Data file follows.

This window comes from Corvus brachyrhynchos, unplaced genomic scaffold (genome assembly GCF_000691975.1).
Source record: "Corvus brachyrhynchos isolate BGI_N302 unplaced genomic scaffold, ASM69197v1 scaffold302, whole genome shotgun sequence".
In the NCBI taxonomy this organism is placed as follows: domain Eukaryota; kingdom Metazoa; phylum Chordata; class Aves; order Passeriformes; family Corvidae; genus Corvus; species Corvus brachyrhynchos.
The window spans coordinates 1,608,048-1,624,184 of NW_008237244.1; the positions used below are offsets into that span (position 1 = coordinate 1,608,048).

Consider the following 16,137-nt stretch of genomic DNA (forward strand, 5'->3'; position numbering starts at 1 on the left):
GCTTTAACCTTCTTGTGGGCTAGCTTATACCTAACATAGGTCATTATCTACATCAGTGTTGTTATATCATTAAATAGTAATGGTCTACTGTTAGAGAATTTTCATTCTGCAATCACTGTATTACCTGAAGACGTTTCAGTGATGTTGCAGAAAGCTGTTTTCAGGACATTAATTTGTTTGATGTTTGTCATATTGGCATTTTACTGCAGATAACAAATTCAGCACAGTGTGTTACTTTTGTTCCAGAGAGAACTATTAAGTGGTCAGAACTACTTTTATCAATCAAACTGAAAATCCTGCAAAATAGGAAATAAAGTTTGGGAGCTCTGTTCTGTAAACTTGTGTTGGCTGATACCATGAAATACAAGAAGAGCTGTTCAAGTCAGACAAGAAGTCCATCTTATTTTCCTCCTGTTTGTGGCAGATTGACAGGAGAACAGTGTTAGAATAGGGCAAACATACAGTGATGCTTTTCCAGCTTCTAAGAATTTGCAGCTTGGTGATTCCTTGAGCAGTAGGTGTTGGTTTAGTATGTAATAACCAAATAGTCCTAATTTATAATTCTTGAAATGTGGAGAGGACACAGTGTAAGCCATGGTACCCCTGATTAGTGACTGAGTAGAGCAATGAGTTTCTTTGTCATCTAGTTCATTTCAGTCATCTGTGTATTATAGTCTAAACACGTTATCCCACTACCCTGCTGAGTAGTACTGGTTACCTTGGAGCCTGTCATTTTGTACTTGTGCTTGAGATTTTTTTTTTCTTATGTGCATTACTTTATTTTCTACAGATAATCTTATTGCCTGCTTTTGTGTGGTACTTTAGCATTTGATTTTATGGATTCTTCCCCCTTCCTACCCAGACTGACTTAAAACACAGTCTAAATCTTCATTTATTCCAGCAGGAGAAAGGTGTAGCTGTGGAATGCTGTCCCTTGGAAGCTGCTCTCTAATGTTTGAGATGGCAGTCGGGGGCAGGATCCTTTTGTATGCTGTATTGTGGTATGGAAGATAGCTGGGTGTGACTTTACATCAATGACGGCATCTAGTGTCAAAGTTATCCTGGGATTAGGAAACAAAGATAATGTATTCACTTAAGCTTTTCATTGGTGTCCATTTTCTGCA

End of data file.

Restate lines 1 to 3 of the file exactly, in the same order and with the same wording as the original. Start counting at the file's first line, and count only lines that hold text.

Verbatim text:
This window comes from Corvus brachyrhynchos, unplaced genomic scaffold (genome assembly GCF_000691975.1).
Source record: "Corvus brachyrhynchos isolate BGI_N302 unplaced genomic scaffold, ASM69197v1 scaffold302, whole genome shotgun sequence".
In the NCBI taxonomy this organism is placed as follows: domain Eukaryota; kingdom Metazoa; phylum Chordata; class Aves; order Passeriformes; family Corvidae; genus Corvus; species Corvus brachyrhynchos.